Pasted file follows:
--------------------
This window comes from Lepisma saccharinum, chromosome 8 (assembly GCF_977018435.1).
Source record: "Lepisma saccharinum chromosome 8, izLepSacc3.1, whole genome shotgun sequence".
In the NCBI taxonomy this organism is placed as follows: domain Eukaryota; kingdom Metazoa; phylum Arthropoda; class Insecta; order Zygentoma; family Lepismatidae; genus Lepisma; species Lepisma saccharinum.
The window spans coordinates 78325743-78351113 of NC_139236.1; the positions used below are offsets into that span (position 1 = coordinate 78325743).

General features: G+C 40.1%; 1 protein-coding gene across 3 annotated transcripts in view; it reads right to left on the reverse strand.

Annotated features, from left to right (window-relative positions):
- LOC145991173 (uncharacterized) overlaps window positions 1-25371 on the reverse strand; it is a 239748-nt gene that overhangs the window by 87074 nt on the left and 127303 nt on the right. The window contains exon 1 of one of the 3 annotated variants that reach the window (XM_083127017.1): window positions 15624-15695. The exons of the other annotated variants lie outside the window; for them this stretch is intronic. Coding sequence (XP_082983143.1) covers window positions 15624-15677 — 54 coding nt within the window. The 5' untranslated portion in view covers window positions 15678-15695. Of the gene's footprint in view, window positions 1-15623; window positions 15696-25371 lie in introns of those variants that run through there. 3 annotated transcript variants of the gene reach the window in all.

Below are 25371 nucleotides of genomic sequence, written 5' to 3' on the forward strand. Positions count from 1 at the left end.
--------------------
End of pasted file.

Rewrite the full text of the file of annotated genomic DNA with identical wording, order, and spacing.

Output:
This window comes from Lepisma saccharinum, chromosome 8 (assembly GCF_977018435.1).
Source record: "Lepisma saccharinum chromosome 8, izLepSacc3.1, whole genome shotgun sequence".
In the NCBI taxonomy this organism is placed as follows: domain Eukaryota; kingdom Metazoa; phylum Arthropoda; class Insecta; order Zygentoma; family Lepismatidae; genus Lepisma; species Lepisma saccharinum.
The window spans coordinates 78325743-78351113 of NC_139236.1; the positions used below are offsets into that span (position 1 = coordinate 78325743).

General features: G+C 40.1%; 1 protein-coding gene across 3 annotated transcripts in view; it reads right to left on the reverse strand.

Annotated features, from left to right (window-relative positions):
- LOC145991173 (uncharacterized) overlaps window positions 1-25371 on the reverse strand; it is a 239748-nt gene that overhangs the window by 87074 nt on the left and 127303 nt on the right. The window contains exon 1 of one of the 3 annotated variants that reach the window (XM_083127017.1): window positions 15624-15695. The exons of the other annotated variants lie outside the window; for them this stretch is intronic. Coding sequence (XP_082983143.1) covers window positions 15624-15677 — 54 coding nt within the window. The 5' untranslated portion in view covers window positions 15678-15695. Of the gene's footprint in view, window positions 1-15623; window positions 15696-25371 lie in introns of those variants that run through there. 3 annotated transcript variants of the gene reach the window in all.

Below are 25371 nucleotides of genomic sequence, written 5' to 3' on the forward strand. Positions count from 1 at the left end.